“Day One has an incredible reputation of excellence in the community and among clinicians and shares SMART Child & Family Services’ commitment and compassion for this important and difficult work,” said Irena Zaburanna, chair of SMART Child & Family Services’ board of directors in an email. “It has been clear from our very first conversation that these two organizations are wonderful complements for one another. Formalizing our partnership is a real win for Maine families searching for one place to meet their inter-generational needs.”

For more information about Day One, visit

Rotary Club assists K9s on the Front Line

The South Portland/Cape Elizabeth Rotary Club, with an emphasis on helping Maine’s veterans, has provided assistance to K-9s on the Front Line by securing a dog for a veteran.

The local nonprofit program works to save Maine warriors and restore hope. The effort purchases a suitable shelter dog and trains it professionally to match the needs of a veteran with combat-related PTSD and other issues.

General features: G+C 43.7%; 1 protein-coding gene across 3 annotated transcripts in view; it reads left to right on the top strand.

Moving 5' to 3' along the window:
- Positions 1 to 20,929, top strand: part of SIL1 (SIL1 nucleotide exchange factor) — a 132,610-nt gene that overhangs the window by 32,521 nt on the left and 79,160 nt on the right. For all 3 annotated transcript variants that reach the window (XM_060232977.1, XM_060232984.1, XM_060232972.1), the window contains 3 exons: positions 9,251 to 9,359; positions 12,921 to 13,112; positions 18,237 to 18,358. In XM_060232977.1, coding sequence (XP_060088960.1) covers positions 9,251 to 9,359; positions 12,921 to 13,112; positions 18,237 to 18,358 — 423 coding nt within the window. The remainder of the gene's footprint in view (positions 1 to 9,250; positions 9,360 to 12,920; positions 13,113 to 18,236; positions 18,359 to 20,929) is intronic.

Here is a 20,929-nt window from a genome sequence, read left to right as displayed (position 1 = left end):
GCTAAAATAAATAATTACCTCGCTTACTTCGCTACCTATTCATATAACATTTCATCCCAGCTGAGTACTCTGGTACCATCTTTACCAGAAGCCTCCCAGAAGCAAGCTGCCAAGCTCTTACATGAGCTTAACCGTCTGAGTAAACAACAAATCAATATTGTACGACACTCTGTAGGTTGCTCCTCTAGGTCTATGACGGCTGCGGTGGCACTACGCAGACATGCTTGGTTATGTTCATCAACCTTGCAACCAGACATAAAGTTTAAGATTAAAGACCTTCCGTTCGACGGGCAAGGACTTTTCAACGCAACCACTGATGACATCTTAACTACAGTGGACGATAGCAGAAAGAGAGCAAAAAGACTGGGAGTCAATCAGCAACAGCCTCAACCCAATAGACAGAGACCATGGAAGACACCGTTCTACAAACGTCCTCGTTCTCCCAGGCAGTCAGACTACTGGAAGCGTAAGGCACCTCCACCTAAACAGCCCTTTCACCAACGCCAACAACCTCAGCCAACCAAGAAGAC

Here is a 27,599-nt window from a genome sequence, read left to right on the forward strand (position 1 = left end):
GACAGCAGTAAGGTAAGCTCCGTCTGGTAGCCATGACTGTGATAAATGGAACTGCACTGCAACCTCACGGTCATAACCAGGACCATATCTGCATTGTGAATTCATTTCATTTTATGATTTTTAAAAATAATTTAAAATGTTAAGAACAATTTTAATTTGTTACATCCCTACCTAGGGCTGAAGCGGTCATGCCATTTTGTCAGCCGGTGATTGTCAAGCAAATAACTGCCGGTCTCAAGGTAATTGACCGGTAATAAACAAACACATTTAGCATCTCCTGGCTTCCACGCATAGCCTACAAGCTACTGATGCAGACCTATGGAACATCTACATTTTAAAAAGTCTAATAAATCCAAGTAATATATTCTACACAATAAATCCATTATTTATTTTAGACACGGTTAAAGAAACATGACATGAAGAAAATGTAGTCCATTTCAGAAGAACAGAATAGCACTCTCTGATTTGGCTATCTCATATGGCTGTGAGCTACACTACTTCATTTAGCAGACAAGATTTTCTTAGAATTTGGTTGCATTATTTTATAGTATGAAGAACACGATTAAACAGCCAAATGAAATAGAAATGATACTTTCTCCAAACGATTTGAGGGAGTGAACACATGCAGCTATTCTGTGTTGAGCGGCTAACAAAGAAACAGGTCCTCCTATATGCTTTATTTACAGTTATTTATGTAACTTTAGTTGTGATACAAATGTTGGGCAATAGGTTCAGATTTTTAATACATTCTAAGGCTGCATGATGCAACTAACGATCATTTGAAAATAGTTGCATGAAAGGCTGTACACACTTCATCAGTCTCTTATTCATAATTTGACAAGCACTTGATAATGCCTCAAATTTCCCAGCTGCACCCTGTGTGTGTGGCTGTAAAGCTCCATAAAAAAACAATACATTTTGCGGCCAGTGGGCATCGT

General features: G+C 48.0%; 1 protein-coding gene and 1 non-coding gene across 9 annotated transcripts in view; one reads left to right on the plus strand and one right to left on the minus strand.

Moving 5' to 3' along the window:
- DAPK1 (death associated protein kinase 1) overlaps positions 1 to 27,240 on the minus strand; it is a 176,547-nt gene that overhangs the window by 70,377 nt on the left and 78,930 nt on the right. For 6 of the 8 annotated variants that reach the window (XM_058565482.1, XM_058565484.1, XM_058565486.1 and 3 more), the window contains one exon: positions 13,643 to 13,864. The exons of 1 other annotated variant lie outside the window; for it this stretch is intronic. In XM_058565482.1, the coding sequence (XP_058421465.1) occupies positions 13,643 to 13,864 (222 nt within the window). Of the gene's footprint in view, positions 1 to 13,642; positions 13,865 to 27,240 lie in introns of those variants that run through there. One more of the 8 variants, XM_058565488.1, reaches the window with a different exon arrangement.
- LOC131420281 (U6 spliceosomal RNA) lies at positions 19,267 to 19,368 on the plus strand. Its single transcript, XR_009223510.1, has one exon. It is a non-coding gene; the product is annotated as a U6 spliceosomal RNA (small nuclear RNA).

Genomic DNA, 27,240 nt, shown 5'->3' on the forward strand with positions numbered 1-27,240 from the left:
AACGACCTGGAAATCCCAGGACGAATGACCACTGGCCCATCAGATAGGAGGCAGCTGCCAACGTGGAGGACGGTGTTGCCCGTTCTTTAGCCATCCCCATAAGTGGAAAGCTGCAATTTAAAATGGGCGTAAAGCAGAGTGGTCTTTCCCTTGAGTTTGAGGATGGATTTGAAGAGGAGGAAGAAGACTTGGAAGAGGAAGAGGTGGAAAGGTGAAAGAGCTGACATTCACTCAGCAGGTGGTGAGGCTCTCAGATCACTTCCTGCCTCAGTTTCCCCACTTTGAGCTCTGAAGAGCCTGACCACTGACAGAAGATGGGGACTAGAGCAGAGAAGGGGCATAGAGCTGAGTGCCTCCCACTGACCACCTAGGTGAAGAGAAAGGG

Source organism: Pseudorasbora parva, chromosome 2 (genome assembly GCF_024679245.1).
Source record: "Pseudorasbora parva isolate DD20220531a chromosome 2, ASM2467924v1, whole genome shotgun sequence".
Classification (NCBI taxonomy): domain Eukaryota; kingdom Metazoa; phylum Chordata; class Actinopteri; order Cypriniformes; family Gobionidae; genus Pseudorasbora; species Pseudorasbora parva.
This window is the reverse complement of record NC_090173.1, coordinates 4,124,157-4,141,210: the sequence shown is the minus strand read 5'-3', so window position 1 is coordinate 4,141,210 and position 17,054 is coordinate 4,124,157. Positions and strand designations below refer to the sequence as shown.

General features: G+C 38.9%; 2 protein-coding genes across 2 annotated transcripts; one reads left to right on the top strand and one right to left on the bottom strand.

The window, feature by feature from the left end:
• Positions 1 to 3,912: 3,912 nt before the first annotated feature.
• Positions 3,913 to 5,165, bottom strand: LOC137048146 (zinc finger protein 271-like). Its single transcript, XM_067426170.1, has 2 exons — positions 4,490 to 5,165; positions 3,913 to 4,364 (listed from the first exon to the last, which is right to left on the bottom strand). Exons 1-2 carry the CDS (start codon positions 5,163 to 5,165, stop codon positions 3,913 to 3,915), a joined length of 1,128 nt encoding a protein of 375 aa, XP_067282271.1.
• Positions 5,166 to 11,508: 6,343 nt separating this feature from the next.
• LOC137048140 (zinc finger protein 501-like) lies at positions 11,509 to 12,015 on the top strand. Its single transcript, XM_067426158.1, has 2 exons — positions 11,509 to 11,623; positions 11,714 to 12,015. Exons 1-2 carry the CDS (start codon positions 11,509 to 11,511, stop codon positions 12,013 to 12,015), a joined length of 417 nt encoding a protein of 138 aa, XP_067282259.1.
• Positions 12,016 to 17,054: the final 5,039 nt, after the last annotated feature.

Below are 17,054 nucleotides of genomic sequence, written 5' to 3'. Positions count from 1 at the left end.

According to the organization, PTSD affects 1 in 5 combat veterans and contributes to more than 22 suicides per day in the U.S.

Kirby, a veteran’s helper. Courtesy photo

The specially trained dogs can save a life by neutralizing negative emotions and replacing the emotions with a sense of security. They can perform specific tasks to intercept flashbacks, injurious behavior, blunting nightmares, retrieving objects, and guiding the veteran in stressful situations. They also help veterans become emotionally available to their families and friends again.